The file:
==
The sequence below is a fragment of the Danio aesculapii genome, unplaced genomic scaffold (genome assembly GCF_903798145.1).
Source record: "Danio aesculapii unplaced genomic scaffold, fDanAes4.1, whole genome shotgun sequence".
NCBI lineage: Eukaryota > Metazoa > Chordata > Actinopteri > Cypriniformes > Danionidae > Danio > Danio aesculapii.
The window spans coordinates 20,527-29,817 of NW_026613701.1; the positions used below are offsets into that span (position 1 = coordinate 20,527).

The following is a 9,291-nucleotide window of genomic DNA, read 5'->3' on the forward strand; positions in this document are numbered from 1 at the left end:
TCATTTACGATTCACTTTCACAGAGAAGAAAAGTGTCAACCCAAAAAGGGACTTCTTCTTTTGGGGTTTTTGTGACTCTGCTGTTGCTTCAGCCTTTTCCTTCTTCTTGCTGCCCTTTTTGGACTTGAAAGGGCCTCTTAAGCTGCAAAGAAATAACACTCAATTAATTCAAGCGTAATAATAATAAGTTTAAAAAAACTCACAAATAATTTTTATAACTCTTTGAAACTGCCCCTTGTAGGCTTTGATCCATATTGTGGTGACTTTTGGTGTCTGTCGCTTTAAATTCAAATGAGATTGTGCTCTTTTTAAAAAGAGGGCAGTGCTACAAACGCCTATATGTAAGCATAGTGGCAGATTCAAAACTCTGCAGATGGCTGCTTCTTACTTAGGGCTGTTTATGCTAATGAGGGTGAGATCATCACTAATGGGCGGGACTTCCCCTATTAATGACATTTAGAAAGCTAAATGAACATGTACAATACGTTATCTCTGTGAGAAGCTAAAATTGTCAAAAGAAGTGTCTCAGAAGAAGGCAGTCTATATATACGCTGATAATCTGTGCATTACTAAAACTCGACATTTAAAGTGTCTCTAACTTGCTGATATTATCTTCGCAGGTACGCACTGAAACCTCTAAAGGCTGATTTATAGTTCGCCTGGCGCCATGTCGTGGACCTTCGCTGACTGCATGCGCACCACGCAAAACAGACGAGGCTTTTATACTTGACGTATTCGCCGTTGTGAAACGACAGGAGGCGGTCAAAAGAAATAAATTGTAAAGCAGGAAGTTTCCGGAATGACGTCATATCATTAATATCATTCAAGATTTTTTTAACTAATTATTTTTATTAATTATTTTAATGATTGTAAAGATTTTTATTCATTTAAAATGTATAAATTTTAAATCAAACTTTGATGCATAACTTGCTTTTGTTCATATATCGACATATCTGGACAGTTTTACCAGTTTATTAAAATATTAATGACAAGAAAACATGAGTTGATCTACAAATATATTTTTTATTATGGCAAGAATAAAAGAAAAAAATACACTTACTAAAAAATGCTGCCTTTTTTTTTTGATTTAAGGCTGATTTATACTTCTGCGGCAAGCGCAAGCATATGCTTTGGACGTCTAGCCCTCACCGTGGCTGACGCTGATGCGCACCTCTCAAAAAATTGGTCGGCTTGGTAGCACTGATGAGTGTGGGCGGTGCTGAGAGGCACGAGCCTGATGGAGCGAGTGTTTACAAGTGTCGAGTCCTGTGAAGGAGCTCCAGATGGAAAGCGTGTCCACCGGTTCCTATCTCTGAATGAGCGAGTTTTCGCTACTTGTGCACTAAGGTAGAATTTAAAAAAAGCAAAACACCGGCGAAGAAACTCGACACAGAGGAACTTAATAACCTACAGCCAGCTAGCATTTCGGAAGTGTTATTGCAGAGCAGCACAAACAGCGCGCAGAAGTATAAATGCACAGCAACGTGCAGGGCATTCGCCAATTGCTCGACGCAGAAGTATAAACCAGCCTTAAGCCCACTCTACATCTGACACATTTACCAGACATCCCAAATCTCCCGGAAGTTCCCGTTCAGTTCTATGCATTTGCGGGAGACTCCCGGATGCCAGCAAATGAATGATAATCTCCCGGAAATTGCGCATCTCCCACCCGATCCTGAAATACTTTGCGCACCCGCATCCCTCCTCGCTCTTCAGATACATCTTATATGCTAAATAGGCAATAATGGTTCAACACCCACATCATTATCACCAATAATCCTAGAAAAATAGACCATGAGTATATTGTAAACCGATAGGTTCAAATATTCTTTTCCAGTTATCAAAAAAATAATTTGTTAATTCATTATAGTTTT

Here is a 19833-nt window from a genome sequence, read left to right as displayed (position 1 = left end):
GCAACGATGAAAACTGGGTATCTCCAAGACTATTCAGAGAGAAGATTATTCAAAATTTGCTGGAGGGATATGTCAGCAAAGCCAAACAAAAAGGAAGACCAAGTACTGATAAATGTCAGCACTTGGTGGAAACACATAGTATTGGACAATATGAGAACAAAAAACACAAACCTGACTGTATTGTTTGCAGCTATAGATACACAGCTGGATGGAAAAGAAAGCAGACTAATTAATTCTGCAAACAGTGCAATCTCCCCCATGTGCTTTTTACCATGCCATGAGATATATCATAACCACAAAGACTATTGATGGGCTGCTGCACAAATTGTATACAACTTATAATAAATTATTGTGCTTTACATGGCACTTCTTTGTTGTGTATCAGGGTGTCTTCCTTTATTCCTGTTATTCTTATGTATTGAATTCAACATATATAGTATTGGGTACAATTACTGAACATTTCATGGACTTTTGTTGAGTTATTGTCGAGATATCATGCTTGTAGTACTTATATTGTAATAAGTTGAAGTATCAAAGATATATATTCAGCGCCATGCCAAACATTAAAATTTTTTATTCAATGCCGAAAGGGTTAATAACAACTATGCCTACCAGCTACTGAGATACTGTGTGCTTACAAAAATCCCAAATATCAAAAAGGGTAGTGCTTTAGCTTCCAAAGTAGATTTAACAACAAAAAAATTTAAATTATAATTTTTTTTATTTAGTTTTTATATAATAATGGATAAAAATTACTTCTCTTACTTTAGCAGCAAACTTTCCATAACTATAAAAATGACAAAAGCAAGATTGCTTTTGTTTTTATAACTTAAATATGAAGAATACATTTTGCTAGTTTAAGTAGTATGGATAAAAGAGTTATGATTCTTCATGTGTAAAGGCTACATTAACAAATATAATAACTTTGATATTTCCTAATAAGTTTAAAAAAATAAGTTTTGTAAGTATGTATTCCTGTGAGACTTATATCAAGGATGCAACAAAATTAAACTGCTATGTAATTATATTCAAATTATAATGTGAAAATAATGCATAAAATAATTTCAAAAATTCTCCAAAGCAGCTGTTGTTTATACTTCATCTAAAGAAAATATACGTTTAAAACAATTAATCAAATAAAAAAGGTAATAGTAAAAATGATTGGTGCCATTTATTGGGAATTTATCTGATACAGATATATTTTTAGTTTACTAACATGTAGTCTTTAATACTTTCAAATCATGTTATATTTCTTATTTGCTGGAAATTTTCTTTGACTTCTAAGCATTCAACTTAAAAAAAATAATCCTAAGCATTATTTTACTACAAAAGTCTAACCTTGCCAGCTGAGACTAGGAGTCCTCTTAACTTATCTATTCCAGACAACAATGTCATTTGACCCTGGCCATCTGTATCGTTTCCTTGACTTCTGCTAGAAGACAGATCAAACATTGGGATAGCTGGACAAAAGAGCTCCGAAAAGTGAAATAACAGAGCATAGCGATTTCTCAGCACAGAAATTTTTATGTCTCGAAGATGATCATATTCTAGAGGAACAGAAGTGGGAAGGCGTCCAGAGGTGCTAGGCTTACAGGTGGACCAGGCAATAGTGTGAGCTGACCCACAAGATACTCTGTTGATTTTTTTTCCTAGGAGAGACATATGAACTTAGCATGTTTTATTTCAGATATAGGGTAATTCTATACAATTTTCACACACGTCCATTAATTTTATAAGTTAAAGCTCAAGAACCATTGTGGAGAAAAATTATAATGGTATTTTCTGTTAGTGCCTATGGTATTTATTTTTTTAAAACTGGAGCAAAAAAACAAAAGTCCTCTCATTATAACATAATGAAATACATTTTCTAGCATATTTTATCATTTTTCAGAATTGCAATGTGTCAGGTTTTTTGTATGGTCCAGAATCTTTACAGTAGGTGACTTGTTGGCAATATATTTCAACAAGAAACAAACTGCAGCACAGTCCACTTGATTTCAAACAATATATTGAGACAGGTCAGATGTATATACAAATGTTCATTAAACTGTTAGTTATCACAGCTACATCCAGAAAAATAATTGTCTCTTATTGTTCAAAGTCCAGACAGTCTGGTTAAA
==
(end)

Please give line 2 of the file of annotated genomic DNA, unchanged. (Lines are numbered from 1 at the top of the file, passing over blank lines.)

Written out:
Source record: "Danio aesculapii unplaced genomic scaffold, fDanAes4.1, whole genome shotgun sequence".